Original languageEnglish (US)
Pages (from-to)1195-1202
Number of pages8
JournalJournal of Allergy and Clinical Immunology
Volume127
Issue number5
DOIs
StatePublished - May 2011

Fingerprint

Food Hypersensitivity
Nutrition Surveys
Vitamin D
Allergens
Immunoglobulin E
Odds Ratio
Serum
Ambrosia
Cotinine
Vitamin D Deficiency
Television
Research
Social Class
Hypersensitivity
Milk
Obesity

Keywords

  • allergic sensitization
  • Atopy
  • vitamin D

ASJC Scopus subject areas

  • Immunology and Allergy
  • Immunology

Cite this

@article{7eaa545bd2bb458ca7feb8a5ad2bcf03,
title = "Vitamin D levels and food and environmental allergies in the United States: Results from the National Health and Nutrition Examination Survey 2005-2006",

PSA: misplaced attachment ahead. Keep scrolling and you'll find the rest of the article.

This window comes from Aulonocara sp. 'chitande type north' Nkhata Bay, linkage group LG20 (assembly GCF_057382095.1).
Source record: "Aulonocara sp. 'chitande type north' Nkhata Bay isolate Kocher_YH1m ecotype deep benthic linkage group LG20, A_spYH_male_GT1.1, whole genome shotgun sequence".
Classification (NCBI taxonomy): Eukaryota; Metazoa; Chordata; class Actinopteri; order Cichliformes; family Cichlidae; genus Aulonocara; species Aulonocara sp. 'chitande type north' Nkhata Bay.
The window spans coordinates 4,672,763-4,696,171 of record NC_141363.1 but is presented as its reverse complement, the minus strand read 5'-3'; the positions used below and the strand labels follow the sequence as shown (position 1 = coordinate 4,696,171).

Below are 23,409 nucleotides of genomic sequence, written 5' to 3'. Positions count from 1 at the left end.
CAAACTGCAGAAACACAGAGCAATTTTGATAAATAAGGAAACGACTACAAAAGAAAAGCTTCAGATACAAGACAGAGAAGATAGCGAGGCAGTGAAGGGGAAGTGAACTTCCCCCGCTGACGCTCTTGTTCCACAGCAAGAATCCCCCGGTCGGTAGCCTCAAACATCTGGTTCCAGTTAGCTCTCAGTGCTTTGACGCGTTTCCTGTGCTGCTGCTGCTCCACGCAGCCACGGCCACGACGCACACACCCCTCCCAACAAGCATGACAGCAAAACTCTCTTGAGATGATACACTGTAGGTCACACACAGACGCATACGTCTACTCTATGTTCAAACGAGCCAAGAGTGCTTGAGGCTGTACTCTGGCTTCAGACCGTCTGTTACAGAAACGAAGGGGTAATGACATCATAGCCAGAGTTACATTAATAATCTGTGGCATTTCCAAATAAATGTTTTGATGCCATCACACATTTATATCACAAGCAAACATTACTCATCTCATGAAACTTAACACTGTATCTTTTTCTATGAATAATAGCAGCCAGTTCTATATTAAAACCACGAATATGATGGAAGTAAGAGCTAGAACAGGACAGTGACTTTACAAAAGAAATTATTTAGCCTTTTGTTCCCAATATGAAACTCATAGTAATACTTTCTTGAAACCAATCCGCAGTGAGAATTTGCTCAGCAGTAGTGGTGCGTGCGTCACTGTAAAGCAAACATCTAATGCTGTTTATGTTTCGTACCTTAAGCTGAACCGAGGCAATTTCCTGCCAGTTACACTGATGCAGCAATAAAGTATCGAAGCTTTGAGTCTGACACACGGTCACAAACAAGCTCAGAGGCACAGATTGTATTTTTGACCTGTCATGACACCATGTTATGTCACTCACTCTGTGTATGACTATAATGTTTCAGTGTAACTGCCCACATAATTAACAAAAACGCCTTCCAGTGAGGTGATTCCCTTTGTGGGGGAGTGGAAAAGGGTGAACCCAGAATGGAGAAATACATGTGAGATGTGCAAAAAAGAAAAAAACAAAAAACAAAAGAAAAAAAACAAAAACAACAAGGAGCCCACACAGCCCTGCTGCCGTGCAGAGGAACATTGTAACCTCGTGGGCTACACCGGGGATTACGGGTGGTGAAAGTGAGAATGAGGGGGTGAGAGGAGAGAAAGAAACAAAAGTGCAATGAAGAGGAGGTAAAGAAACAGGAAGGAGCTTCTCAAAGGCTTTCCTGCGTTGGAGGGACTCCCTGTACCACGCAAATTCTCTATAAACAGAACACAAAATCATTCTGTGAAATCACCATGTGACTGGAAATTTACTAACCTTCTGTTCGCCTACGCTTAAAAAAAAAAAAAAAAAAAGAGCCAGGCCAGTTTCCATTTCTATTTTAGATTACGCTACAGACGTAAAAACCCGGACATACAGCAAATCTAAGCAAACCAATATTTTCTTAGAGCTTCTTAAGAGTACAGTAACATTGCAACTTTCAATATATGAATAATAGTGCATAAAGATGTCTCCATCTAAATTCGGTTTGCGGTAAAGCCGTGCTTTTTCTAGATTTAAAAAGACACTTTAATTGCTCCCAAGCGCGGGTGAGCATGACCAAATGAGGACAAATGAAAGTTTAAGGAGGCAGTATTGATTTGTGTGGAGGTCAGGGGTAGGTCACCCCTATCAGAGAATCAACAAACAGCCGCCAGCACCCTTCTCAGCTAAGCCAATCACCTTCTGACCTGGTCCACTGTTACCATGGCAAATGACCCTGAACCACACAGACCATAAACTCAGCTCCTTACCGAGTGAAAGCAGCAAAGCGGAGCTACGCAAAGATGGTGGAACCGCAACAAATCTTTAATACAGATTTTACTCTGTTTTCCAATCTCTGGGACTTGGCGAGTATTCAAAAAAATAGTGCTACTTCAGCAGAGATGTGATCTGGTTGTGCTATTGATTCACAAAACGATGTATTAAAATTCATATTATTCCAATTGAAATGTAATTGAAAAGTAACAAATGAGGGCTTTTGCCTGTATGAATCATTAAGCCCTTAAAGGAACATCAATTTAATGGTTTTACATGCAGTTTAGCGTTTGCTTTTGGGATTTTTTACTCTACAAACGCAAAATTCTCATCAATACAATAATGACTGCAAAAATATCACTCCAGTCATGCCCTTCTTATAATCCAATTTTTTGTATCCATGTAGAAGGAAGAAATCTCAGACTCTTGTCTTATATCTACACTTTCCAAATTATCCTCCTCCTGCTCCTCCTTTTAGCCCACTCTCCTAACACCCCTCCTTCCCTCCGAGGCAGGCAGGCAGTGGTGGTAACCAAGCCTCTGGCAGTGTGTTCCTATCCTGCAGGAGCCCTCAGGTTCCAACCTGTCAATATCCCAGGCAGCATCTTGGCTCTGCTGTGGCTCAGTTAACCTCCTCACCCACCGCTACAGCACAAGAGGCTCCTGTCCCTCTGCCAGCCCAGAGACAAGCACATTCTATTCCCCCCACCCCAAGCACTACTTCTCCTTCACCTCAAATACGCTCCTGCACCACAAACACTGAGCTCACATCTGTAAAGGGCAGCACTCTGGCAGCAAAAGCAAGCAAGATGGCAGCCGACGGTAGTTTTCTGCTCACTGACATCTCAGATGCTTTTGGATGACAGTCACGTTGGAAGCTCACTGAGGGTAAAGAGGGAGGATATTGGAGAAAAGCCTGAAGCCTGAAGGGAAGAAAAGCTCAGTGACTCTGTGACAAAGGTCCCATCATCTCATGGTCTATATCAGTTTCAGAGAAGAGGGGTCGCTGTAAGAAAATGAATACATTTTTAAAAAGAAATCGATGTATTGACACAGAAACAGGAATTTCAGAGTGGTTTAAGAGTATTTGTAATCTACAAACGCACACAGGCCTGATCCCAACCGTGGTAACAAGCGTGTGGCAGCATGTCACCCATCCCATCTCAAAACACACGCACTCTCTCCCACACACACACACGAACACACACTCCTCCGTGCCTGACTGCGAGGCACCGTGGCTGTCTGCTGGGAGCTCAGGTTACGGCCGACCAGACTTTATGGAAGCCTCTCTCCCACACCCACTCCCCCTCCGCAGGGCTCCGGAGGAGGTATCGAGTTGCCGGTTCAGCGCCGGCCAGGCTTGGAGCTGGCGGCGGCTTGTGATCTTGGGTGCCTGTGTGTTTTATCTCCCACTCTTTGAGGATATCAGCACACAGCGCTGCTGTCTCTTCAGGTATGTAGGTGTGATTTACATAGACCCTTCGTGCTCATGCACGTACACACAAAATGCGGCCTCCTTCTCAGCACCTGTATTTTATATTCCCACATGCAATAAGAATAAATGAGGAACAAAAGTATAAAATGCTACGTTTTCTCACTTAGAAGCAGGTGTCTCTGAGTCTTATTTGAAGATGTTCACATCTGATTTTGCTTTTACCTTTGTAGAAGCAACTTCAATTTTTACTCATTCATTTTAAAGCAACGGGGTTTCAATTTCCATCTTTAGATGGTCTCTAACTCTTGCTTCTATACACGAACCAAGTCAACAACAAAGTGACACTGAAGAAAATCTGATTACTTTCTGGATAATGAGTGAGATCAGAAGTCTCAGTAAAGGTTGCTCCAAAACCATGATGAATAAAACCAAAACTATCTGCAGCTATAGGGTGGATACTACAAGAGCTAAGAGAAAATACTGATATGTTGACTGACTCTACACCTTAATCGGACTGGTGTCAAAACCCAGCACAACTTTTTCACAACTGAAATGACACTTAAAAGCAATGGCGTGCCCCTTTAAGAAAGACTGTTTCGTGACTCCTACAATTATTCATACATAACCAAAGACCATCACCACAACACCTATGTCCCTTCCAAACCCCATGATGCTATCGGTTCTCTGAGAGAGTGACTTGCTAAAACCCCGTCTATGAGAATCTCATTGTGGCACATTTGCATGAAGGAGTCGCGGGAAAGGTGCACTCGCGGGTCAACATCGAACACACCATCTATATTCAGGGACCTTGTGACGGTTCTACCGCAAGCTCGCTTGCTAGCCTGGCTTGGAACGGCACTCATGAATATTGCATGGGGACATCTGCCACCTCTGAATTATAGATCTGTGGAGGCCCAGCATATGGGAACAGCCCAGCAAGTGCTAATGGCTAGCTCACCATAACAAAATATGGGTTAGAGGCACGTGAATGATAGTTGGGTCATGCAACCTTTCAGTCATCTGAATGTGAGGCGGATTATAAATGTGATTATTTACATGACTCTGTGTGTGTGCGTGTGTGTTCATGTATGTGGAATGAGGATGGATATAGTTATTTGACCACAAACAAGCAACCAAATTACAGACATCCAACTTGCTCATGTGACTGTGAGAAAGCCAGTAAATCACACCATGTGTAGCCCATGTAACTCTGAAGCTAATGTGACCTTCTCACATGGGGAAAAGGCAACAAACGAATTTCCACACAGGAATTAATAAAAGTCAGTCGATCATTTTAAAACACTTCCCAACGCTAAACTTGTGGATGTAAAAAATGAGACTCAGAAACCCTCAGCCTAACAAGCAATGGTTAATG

abstract = "Background: Previous research supports a possible link between low vitamin D levels and atopic disease. However, the association between low vitamin D levels and total and allergen-specific IgE levels has not been studied. Objective: We sought to test the association between serum 25-hydroxyvitamin D (25[OH]D) deficiency (<15 ng/mL) and insufficiency (15-29 ng/mL) and allergic sensitization measured by serum IgE levels in a US nationally representative sample of 3136 children and adolescents and 3454 adults in the National Health and Nutrition Examination Survey 2005-2006. Methods: The association of 25(OH)D deficiency with 17 different allergens was assessed after adjustment for potential confounders, including age; sex; race/ethnicity; obesity, low socioeconomic status; frequency of milk intake; daily hours spent watching television, playing videogames, or using a computer; serum cotinine levels; and vitamin D supplement use. Results: In children and adolescents allergic sensitization to 11 of 17 allergens was more common in those with 25(OH)D deficiency. Compared with sufficient vitamin D levels of greater than 30 ng/mL, after multivariate adjustment, 25(OH)D levels of less than 15 ng/mL were associated with peanut (odds ratio [OR], 2.39; 95{\%} CI, 1.29-4.45), ragweed (OR, 1.83; 95{\%} CI, 1.20-2.80), and oak (OR, 4.75; 95{\%} CI, 1.53-4.94) allergies (P < .01 for all). Eight other allergens were associated with 25(OH)D deficiency, with P values of less than .05 but greater than .01. There were no consistent associations seen between 25(OH)D levels and allergic sensitization in adults. Conclusion: Vitamin D deficiency is associated with higher levels of IgE sensitization in children and adolescents. Further research is needed to confirm these findings.",